... , too illogical, for it to be confined within the four corners of a fixed doctrine

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shorty1

Senior Member
Korean
Hello.


This is a saying by Jawaharlal Nehru.

"Life is too complicated and, as far as we can understand it in our present state of knowledge, [[too illogical, for it to be confined within the four corners of a fixed doctrine.]]"

I don't understand the construction(especially the part in bold) and therefore the meaning.
Could you change this saying to the construction used in present-day English?


Thank you for your help.
 
Last edited:
  • shorty1

    Senior Member
    Korean
    Thank you very much, lingobingo. :)

    it(=dummy it) is too illogical for it(=life) to be confined within the four corners of a fixed doctrine.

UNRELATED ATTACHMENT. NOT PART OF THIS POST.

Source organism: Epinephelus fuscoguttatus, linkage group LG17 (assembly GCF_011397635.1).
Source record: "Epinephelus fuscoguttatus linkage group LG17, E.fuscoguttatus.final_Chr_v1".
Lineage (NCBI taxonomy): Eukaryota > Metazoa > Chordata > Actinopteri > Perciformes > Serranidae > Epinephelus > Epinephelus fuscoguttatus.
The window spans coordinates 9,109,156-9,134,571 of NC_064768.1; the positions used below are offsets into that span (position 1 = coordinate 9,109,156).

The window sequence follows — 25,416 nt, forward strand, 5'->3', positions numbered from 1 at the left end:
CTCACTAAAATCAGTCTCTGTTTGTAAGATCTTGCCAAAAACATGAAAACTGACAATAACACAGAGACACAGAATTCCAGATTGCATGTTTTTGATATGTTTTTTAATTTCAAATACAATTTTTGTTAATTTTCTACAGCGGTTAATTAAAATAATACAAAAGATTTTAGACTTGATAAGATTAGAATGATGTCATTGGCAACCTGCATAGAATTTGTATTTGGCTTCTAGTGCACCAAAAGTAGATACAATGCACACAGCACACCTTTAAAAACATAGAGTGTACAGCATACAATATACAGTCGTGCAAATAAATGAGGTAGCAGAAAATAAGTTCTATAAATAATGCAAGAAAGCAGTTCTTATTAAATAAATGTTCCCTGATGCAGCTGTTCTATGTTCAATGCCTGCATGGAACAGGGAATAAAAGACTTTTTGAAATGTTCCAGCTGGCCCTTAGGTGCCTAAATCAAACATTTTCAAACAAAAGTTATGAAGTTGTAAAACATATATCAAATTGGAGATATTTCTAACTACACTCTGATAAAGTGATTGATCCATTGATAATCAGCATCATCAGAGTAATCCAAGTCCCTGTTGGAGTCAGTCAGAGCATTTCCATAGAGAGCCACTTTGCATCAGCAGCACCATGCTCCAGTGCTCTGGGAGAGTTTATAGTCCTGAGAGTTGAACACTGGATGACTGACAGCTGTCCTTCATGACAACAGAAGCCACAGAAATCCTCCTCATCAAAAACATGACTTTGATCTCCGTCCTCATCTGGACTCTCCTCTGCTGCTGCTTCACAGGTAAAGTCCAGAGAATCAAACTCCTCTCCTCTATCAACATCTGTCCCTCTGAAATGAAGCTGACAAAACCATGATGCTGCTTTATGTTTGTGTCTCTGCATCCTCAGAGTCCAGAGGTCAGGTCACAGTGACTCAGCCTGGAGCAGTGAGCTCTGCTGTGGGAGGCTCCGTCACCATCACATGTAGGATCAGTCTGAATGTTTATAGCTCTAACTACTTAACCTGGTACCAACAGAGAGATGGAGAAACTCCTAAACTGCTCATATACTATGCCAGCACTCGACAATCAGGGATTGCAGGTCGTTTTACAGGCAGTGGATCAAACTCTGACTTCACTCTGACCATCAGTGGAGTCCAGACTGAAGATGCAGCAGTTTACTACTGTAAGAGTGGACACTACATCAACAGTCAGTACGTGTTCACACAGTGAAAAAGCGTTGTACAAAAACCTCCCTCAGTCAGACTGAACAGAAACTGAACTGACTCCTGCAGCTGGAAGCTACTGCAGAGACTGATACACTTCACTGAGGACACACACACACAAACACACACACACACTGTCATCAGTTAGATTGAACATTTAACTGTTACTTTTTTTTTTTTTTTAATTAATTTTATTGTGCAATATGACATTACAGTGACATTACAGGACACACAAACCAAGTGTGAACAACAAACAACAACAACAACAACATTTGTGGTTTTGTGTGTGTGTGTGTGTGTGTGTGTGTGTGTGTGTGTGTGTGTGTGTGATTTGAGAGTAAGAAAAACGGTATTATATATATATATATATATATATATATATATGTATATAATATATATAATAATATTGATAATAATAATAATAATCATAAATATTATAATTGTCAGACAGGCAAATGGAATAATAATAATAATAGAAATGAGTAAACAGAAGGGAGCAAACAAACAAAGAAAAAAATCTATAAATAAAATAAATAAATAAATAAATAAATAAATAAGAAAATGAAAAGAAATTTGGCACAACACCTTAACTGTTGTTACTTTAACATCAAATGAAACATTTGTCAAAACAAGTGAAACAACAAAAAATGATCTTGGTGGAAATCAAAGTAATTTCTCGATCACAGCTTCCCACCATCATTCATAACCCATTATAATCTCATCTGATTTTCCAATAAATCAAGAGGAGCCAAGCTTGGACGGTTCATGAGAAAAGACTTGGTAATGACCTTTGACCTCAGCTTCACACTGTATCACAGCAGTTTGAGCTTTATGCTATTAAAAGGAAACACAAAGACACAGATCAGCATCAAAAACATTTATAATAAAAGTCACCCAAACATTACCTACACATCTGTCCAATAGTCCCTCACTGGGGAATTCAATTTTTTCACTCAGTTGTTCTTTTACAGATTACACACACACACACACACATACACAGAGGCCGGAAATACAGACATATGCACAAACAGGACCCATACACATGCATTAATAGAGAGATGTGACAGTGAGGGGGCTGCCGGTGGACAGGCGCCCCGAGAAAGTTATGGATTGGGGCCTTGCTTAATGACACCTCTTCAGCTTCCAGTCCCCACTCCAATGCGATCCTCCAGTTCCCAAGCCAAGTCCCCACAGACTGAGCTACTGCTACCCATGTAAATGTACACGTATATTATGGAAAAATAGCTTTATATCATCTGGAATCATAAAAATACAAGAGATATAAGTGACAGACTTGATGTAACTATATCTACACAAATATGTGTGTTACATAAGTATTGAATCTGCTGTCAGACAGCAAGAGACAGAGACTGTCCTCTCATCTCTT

The 'it(dummy it) is' is dropped before 'too illogical', correct?

     

    lingobingo

    Senior Member
    English - England
    No. There’s no dummy it.

    Life is too complicated and …… too illogical, [for it] to be confined within the four corners of a fixed doctrine.
     

    shorty1

    Senior Member
    Korean
    Thank you very much. :)

    It must be more natural for the 'for it' to be dropped in this sentence.

    He would have dropped the 'for it' in writing.

    I get it.
     

    kentix

    Senior Member
    English - U.S.
    The "for it" is not necessary to include, but it definitely refers to life.
     
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